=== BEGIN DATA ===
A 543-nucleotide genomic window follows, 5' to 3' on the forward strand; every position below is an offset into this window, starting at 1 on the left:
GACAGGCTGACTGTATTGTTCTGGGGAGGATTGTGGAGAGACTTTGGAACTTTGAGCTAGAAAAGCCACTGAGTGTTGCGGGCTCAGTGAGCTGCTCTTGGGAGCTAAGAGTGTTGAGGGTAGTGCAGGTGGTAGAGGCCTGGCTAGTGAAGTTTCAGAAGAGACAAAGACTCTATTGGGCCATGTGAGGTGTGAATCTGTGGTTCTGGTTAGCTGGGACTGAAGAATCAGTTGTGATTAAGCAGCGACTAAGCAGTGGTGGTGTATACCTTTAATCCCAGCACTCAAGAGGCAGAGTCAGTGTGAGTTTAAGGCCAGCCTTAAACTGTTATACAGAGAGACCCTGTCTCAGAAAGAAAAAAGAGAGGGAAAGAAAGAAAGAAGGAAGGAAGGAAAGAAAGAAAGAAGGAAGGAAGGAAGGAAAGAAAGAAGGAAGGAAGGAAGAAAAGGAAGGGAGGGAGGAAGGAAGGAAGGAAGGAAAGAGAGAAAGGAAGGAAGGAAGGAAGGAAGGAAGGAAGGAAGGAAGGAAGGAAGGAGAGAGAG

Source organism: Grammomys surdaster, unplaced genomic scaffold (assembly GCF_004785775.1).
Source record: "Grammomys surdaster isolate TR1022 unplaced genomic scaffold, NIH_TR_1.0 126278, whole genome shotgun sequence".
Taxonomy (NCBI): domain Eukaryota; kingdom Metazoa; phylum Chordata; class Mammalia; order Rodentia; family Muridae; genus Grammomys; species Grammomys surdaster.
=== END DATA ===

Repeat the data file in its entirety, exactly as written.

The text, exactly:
A 543-nucleotide genomic window follows, 5' to 3' on the forward strand; every position below is an offset into this window, starting at 1 on the left:
GACAGGCTGACTGTATTGTTCTGGGGAGGATTGTGGAGAGACTTTGGAACTTTGAGCTAGAAAAGCCACTGAGTGTTGCGGGCTCAGTGAGCTGCTCTTGGGAGCTAAGAGTGTTGAGGGTAGTGCAGGTGGTAGAGGCCTGGCTAGTGAAGTTTCAGAAGAGACAAAGACTCTATTGGGCCATGTGAGGTGTGAATCTGTGGTTCTGGTTAGCTGGGACTGAAGAATCAGTTGTGATTAAGCAGCGACTAAGCAGTGGTGGTGTATACCTTTAATCCCAGCACTCAAGAGGCAGAGTCAGTGTGAGTTTAAGGCCAGCCTTAAACTGTTATACAGAGAGACCCTGTCTCAGAAAGAAAAAAGAGAGGGAAAGAAAGAAAGAAGGAAGGAAGGAAAGAAAGAAAGAAGGAAGGAAGGAAGGAAAGAAAGAAGGAAGGAAGGAAGAAAAGGAAGGGAGGGAGGAAGGAAGGAAGGAAGGAAAGAGAGAAAGGAAGGAAGGAAGGAAGGAAGGAAGGAAGGAAGGAAGGAAGGAAGGAGAGAGAG

Source organism: Grammomys surdaster, unplaced genomic scaffold (assembly GCF_004785775.1).
Source record: "Grammomys surdaster isolate TR1022 unplaced genomic scaffold, NIH_TR_1.0 126278, whole genome shotgun sequence".
Taxonomy (NCBI): domain Eukaryota; kingdom Metazoa; phylum Chordata; class Mammalia; order Rodentia; family Muridae; genus Grammomys; species Grammomys surdaster.